Of course when math is what you do you wish math were more useful, not in the true-but-abstract way we talk about math being useful, but useful today, in the face of what faces us. My colleagues Maria Chikina and Wes Pegden wrote up a model suggesting that we might do better to isolate younger people less than we are but older people much, much more. (Though whenever I leave the house I see older people are visibly out and about. Maybe it’s not up to “us.” Also, I am not really very much younger than older people anymore.) I was talking with Lior Silberman and Rachel Ward about pooling samples to mitigate what seems to be a shortage of COVID tests. Except nobody seems to really agree on whether there’s a shortage of tests or a shortage of administrative wherewithal to deploy the tests. Or maybe it’s swabs. There may not be enough swabs. And some people think we’re past the point in the United States where testing is useful, and maybe everybody should just treat themselves as if they’re infected. Anyway, they say you can test negative when you’re already infected but the viral load hasn’t built up enough for your sputum to set off the RNA detector.

Some rules everyone agrees on. If you must go outside, is to keep six feet of distance between you and anyone else. (Someone on Twitter asked whether they could still have sex, and got the answer: “If you can do it from six feet away, great!”) Wash hands for twenty full seconds, interlace the fingers to get the in-betweens, dig nails of one hand under the nails of the other to get any virus lurking under there. (Other sources recommend twisting the nails against the opposite palm in a circular motion for the same effect.) Some people are getting takeout, other people consider that risky. They say the virus can live 24 hours on cardboard, a few days on plastic and metal. Our neighborhood bookstore is closed for browsing but Joanne the proprietor is taking special orders. Two of AB’s came in so we stopped by to pick them up. I seemed more concerned about staying six feet from her than she was about staying six feet from me. I felt like a hero for having a no-touch credit card. She said the hard part was not really understanding when it was going to end. On the way home a guy with a stroller crossed the street so as not to pass us on the sidewalk.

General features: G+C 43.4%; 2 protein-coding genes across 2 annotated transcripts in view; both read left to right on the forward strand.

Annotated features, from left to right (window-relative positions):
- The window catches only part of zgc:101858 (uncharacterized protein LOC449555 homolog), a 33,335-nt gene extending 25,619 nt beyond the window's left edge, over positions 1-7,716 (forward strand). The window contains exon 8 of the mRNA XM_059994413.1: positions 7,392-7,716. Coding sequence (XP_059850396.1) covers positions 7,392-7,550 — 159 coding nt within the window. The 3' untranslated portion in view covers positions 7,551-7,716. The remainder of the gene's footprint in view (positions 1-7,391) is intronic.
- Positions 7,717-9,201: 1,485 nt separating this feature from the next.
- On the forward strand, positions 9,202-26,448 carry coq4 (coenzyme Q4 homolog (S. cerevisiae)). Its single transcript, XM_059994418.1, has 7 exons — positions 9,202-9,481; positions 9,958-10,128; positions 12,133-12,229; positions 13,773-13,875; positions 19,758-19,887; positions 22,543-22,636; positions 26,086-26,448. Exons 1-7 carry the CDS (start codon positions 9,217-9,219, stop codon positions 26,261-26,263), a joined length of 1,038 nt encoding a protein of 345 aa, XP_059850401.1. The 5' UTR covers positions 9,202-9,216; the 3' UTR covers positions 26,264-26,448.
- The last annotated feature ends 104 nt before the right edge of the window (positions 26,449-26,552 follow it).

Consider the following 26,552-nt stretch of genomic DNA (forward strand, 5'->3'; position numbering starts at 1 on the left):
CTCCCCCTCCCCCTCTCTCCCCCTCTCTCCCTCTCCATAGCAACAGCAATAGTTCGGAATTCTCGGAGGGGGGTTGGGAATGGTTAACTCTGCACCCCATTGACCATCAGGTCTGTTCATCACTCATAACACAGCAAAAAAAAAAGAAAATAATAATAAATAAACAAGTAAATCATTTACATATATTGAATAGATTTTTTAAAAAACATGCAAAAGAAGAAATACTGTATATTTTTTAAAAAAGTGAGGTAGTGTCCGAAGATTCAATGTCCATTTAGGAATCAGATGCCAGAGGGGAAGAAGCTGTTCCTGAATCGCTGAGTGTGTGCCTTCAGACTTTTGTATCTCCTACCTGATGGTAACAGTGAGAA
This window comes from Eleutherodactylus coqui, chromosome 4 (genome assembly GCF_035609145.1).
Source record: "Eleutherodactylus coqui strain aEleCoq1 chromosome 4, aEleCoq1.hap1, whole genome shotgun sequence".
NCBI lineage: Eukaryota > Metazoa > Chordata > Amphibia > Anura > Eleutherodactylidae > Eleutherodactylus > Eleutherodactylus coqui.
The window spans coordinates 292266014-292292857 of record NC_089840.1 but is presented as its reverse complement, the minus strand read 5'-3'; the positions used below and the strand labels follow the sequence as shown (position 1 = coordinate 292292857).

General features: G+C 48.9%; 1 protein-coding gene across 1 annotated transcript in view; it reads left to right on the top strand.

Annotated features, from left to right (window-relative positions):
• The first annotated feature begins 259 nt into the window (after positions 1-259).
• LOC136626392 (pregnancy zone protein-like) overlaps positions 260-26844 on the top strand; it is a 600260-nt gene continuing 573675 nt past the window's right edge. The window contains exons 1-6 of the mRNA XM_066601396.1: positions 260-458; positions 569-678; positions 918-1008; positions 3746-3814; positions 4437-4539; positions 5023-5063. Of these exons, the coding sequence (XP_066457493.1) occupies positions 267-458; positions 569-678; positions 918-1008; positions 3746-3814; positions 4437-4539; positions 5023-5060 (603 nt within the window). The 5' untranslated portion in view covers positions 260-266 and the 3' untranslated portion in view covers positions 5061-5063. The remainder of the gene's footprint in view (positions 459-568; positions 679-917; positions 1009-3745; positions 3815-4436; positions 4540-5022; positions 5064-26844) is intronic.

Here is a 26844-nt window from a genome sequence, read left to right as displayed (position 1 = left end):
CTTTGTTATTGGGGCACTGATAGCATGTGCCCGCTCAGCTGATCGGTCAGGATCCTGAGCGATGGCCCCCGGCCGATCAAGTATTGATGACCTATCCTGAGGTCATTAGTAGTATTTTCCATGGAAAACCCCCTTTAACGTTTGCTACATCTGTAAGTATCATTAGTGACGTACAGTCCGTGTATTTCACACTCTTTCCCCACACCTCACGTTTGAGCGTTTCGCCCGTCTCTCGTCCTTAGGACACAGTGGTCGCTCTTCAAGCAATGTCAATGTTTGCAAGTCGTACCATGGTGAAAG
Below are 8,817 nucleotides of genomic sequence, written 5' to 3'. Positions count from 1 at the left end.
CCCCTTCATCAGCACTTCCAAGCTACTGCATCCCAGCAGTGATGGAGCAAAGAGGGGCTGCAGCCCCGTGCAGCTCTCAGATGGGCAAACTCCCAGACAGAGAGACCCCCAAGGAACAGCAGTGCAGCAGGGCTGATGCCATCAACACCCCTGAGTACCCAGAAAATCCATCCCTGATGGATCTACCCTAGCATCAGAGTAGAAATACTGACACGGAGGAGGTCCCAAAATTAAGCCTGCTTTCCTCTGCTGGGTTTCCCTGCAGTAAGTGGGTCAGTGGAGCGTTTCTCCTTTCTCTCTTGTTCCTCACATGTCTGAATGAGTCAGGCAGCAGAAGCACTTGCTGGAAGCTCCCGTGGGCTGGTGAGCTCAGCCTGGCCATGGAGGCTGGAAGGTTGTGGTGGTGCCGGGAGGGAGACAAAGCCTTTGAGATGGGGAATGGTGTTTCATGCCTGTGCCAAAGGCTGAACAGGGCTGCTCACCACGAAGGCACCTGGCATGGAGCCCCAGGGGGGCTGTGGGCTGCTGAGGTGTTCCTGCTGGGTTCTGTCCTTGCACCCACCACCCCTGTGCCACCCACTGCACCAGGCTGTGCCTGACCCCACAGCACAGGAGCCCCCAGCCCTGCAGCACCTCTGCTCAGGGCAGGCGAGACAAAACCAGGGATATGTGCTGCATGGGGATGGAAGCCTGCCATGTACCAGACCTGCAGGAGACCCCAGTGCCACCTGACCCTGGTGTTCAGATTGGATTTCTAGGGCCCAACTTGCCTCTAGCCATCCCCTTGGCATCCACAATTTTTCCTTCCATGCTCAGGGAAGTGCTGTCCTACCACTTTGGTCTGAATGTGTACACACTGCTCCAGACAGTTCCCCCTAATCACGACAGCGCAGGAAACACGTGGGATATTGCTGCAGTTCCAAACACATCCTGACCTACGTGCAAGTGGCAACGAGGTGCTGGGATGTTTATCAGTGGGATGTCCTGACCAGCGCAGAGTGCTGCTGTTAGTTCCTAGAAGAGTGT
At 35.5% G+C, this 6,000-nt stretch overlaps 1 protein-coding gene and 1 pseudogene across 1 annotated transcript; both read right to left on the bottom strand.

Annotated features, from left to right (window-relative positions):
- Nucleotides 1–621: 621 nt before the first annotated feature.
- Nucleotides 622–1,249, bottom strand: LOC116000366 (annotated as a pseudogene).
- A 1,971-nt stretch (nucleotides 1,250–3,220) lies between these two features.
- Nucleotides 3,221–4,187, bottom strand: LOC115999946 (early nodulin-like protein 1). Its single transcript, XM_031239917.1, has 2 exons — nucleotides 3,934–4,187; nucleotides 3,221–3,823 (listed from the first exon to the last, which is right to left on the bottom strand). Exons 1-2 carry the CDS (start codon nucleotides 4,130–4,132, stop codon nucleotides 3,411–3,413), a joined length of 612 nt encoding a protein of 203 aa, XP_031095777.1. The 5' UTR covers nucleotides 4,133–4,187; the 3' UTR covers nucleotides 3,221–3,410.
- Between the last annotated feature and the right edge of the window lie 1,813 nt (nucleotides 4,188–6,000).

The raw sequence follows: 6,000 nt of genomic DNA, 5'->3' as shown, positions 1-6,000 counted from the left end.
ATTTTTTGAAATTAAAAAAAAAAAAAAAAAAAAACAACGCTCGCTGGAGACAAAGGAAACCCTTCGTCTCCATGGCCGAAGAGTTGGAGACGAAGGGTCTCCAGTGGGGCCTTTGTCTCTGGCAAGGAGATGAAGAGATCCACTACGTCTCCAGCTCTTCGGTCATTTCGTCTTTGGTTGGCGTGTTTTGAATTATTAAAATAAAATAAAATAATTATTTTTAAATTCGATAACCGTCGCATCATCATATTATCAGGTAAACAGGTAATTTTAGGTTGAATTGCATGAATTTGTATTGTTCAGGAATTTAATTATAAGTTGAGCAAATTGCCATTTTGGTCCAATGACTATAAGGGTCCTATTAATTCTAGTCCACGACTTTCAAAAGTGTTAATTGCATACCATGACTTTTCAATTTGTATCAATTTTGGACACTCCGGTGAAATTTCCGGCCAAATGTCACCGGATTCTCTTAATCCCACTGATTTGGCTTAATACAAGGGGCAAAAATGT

The May conference in Germany on arithmetic statistics I was organizing for the Simons Foundation was postponed to an unnamed later date. Our moduli spaces conference here in Madison, which my student Soumya Sankar put a ton of work into, planned for next week, was cancelled too, of course. Just eight days ago we thought we were deciding whether or not to cancel it.

It’s so small in the big picture but I find myself moved by the small things I’m used to that are cancelled. United has shut down the direct flights from Madison to San Francisco and Los Angeles. I have to doubt they’ll come back soon, in the austere travel environment to come. The Isthmus, our alternative paper that’s been in press for 44 years, is shutting down. Maybe it would have gone out of business anyway. Most of those papers have.

Games played with kids: Mastermind 1. Monopoly 1. Big Boggle 4. Set 4. I am planning for Scrabble tomorrow.

I wrote to a friend on Monday, “I think we are going to be, like, playing 30 mins of Scrabble and then sniping at each other and I’ll relent and let AB watch Worst Cooks on the iPad. And I’ll look at Twitter and fume at all the academic parents who are like “it was so good for the kids and I to finally get the chance to act out Socrates’s dialogues, thanks coronavirus!!” So with that in mind I am somewhat embarrassed to say that I actually did a lot of math with AB today. Things I had been meaning to sit down and work through with her but didn’t find time when I didn’t have hours of time I needed to somehow fill. There are moments, lots of moments, where she rears back from instruction but today, for whatever reason, she was into it, and we just kept going. Area of isosceles triangles via Pythagorean theorem, then Heron’s formula — she liked very much the idea that they don’t teach it in regular geometry class. (They don’t, do they?) She is pleased with the word “semiperimeter.” In the context of areas, some approximation of square roots by decimals. Positive and negative exponents. And finally the Euclidean algorithm. In school they’re reducing fractions to simplest form and this was satisfyingly magical, to show how you can learn what to divide by without dividing.

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Pandemic blog 2: arm metaphor

Years ago I broke my arm, broke it really badly. Head of the radius broke right off and was floating around inside the skin. And the next 48 hours involved things like EMTs taking me to the hospital, setting up surgery, getting surgery, being on a lot of painkillers, etc. At no moment did I think about what was going to happen over the next six months. Everything was “what has to happen right now to get me from this thing to the very next thing.”

But then of course I was past the surgery and past the crisis and had to come face to face with the fact that I had months and months of tedious and kind of painful physical therapy ahead of me in order to turn my screwed-back-together arm into a machine that, while different in certain permament ways, approximated the function it used to have. Readers, it sucked. Probably it’s a good thing I wasn’t thinking about it too much while still waiting, opiated, for them to screw the titanium plate into my bone.